The Nintendo Switch is a surprisingly versatile console, and it has been home to games that only a few years ago seem like they’d never be on a handheld system. The system’s popularity has essentially opened the floodgates to third party developers taking popular games and porting them to the Nintendo Switch—and that’s something I can get behind. As a result of this, the Switch has a large catalog of horror games with Layers of Fear 2 now adding itself to the Switch’s burgeoning rosters.
Layers of Fear 2 is a first person psychological horror adventure game. I didn’t play it when it originally released back in 2018, though I’ve always been meaning to get around to it. Its Nintendo Switch release seemed like the perfect chance to check out this acclaimed dark thriller. You play as an actor who wakes up on a ship that also has the characteristics of a set. I don’t mean the ship itself is a set; rather, it looks like the ship houses a film production. You have no choice but to explore as you’re goaded on by an unknown entity known as the director, voiced by horror staple Tony Todd. There really isn’t too much setup as you’re immediately thrown into the often surreal horror that is Layers of Fear 2.
I appreciate a good psychological horror romp. Mechanically, Layers of Fear 2 is pretty baseline for a game in its genre: you walk a mostly linear path, solving puzzles to advance and avoiding monsters you can’t fight. There are clues scattered about the environment to give you information about your past as you experience whatever new horrific scene or setting. Most obstacles will require some sort of puzzle solving—usually by finding a clue in the environment. The puzzles themselves are pretty simple, and I found myself most often stumped by lack of information than being held up by the puzzle itself. I would much prefer to be stumped by puzzles with clever mechanics, but Layers of Fear 2 is most often difficult because there aren’t enough clues to direct you to the solution. That’s not really a big deal if the story itself is good, and the scares are plentiful—unfortunately, that isn’t the case for Layers of Fear 2.
One of the problems with these types of horror games is the tendency for them to feel like a haunted house, and Layers of Fear 2 is one of the worst at this. Horror is the most scary when it’s juxtaposed with non-horror. Layers of Fear 2 throws you into the surreal, psychologically tortured deep end right at the beginning, and never lets up. It’s just four to five hours of non-Euclidian corridors that empty out into scenes that would look at home at your town’s annual haunted house. While the scenes and environments are graphically compelling, even on the Nintendo Switch, the nautical-meets-theatre presentation gets a little same-y after a while. This wouldn’t be bad if the story was compelling, but unfortunately, it’s a jumbled mess.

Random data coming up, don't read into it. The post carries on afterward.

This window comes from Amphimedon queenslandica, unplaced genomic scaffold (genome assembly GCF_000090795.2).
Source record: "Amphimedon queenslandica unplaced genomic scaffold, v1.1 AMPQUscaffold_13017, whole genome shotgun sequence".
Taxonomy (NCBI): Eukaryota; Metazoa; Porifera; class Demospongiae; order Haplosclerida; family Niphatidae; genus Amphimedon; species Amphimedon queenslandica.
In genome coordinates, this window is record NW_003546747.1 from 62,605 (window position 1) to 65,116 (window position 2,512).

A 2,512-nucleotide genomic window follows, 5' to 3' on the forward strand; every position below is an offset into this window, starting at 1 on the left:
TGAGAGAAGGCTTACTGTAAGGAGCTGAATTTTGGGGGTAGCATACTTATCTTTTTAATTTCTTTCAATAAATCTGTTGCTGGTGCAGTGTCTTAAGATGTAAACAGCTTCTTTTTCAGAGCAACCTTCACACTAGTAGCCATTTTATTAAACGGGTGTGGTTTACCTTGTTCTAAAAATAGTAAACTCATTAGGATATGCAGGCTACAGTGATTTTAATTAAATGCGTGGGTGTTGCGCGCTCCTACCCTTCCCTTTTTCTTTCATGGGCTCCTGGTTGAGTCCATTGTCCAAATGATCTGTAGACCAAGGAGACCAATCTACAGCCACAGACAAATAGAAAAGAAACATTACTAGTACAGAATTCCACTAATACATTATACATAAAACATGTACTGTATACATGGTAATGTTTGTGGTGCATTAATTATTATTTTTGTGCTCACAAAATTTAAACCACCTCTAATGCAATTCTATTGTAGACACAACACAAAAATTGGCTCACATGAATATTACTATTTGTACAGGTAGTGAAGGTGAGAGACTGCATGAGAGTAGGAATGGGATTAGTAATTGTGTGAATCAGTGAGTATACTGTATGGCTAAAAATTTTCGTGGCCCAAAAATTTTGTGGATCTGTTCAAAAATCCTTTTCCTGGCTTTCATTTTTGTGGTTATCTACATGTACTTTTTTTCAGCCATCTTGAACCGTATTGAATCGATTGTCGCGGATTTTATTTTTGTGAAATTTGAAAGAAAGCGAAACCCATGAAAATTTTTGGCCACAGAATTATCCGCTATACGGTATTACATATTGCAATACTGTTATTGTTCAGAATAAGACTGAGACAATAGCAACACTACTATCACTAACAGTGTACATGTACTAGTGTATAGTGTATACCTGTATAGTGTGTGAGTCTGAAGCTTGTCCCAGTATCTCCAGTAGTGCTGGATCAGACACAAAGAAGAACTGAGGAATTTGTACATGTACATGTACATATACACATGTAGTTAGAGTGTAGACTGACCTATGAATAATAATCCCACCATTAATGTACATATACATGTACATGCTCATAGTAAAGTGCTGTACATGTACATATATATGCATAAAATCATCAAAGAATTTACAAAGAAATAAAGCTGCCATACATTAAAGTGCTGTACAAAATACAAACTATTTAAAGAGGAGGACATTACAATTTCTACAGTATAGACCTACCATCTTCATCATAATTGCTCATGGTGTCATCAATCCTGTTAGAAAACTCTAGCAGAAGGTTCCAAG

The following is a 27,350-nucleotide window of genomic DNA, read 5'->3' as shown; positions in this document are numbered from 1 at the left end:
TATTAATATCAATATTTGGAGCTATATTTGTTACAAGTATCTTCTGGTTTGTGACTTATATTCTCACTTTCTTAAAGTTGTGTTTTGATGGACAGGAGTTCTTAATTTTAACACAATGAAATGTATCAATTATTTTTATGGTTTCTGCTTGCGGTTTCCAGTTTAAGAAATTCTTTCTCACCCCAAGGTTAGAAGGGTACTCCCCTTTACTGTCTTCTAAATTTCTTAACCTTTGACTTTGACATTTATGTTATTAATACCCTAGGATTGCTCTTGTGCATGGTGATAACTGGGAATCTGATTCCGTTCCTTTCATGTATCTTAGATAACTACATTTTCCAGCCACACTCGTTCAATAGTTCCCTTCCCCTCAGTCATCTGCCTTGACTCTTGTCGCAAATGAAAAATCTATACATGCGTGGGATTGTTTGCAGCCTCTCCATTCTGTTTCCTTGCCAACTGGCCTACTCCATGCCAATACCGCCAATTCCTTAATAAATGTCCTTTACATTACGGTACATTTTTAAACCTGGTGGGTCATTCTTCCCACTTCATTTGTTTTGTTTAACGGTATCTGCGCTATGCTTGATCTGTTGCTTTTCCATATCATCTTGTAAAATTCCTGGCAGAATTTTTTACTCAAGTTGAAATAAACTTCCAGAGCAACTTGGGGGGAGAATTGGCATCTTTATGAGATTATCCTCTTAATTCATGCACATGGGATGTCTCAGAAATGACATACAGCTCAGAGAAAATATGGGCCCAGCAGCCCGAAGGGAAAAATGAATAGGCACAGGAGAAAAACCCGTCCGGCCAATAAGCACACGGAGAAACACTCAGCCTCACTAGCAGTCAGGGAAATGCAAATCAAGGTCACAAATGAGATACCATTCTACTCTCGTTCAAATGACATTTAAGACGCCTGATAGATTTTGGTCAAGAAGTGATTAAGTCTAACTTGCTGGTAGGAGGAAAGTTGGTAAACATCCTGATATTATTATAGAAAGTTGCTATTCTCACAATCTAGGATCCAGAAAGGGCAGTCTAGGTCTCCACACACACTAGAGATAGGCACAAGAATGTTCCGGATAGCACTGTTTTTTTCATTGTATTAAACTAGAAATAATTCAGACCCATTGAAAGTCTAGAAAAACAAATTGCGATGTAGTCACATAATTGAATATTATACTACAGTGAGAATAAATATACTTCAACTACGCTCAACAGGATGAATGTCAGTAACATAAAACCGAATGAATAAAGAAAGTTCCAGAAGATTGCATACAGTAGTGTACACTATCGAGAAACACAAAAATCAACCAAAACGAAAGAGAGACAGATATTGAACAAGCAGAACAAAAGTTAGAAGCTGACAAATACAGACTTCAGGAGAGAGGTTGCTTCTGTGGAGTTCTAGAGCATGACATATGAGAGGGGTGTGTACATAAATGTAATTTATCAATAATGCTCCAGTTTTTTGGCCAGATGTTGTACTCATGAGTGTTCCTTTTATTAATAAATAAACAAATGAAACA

Layers of Fear 2 has an intentionally obfuscated story, as the mystery is part of what drives you forward. As you explore rooms, you can come across objects that trigger voice overs which reveal just a little bit more of the narrative. These objects can be missed, however, and it’s easy to play through much of Layers of Fear 2 without being clued into what’s going on beyond the enigmatic and sinister heckling of The Director.
Technically, Layers of Fear 2 is a decent port. There is a good balance between visuals and performance, and you can choose to either leave the game locked at 30 frames per second or set it to a variable frame rate. I initially set it to variable, but found that the game felt smoother when the frames were consistent. This seemed true for undocked mode as well, and even with the smaller screen, Layers of Fear 2 perfectly playable. I did get borderline motion sick with the field of view being so low, and no option to increase it—but that was only in docked mode playing in front of a big screen TV.
Layers of Fear 2 is a good fit for the Nintendo Switch. I’ll always be surprised what that little console can handle. While it’s definitely not on par with the fidelity on other platforms, Layers of Fear 2 ends up looking decent even with the graphics turned down. Unfortunately, I wasn’t that big a fan of its story, and felt like the overall experience lacked in meaningful scares, even with Tony Todd’s growling voice goading me.
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